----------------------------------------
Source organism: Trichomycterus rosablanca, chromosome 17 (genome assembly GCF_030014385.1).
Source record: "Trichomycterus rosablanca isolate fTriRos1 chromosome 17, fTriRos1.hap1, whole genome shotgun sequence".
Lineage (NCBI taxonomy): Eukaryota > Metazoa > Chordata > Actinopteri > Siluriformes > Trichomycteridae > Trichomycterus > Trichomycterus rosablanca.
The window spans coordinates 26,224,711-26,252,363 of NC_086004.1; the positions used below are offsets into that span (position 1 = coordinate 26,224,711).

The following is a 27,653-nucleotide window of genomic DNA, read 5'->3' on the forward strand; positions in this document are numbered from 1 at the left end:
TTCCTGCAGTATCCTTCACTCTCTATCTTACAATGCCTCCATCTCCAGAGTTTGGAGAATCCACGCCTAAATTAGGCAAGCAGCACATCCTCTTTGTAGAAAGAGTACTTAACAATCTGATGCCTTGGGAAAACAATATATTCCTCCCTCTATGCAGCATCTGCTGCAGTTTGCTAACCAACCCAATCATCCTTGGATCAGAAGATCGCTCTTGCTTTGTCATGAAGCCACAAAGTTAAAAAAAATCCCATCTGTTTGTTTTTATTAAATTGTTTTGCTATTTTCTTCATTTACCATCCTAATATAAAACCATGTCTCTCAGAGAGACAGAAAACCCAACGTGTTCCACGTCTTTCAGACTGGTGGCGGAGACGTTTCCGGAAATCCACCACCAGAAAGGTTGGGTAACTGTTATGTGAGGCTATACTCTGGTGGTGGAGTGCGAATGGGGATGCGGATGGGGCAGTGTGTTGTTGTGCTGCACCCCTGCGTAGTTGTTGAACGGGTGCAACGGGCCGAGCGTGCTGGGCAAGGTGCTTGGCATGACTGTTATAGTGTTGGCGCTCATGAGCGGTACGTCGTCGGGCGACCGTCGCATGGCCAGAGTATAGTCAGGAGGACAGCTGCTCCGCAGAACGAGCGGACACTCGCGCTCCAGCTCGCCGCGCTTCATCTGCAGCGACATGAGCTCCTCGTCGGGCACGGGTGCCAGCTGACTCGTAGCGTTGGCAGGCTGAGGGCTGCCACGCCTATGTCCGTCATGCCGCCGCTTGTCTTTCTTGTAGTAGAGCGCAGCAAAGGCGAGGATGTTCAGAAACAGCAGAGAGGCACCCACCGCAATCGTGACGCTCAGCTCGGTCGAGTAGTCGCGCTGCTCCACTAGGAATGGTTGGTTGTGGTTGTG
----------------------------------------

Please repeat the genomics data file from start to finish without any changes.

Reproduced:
Source organism: Trichomycterus rosablanca, chromosome 17 (genome assembly GCF_030014385.1).
Source record: "Trichomycterus rosablanca isolate fTriRos1 chromosome 17, fTriRos1.hap1, whole genome shotgun sequence".
Lineage (NCBI taxonomy): Eukaryota > Metazoa > Chordata > Actinopteri > Siluriformes > Trichomycteridae > Trichomycterus > Trichomycterus rosablanca.
The window spans coordinates 26,224,711-26,252,363 of NC_086004.1; the positions used below are offsets into that span (position 1 = coordinate 26,224,711).

The following is a 27,653-nucleotide window of genomic DNA, read 5'->3' on the forward strand; positions in this document are numbered from 1 at the left end:
TTCCTGCAGTATCCTTCACTCTCTATCTTACAATGCCTCCATCTCCAGAGTTTGGAGAATCCACGCCTAAATTAGGCAAGCAGCACATCCTCTTTGTAGAAAGAGTACTTAACAATCTGATGCCTTGGGAAAACAATATATTCCTCCCTCTATGCAGCATCTGCTGCAGTTTGCTAACCAACCCAATCATCCTTGGATCAGAAGATCGCTCTTGCTTTGTCATGAAGCCACAAAGTTAAAAAAAATCCCATCTGTTTGTTTTTATTAAATTGTTTTGCTATTTTCTTCATTTACCATCCTAATATAAAACCATGTCTCTCAGAGAGACAGAAAACCCAACGTGTTCCACGTCTTTCAGACTGGTGGCGGAGACGTTTCCGGAAATCCACCACCAGAAAGGTTGGGTAACTGTTATGTGAGGCTATACTCTGGTGGTGGAGTGCGAATGGGGATGCGGATGGGGCAGTGTGTTGTTGTGCTGCACCCCTGCGTAGTTGTTGAACGGGTGCAACGGGCCGAGCGTGCTGGGCAAGGTGCTTGGCATGACTGTTATAGTGTTGGCGCTCATGAGCGGTACGTCGTCGGGCGACCGTCGCATGGCCAGAGTATAGTCAGGAGGACAGCTGCTCCGCAGAACGAGCGGACACTCGCGCTCCAGCTCGCCGCGCTTCATCTGCAGCGACATGAGCTCCTCGTCGGGCACGGGTGCCAGCTGACTCGTAGCGTTGGCAGGCTGAGGGCTGCCACGCCTATGTCCGTCATGCCGCCGCTTGTCTTTCTTGTAGTAGAGCGCAGCAAAGGCGAGGATGTTCAGAAACAGCAGAGAGGCACCCACCGCAATCGTGACGCTCAGCTCGGTCGAGTAGTCGCGCTGCTCCACTAGGAATGGTTGGTTGTGGTTGTG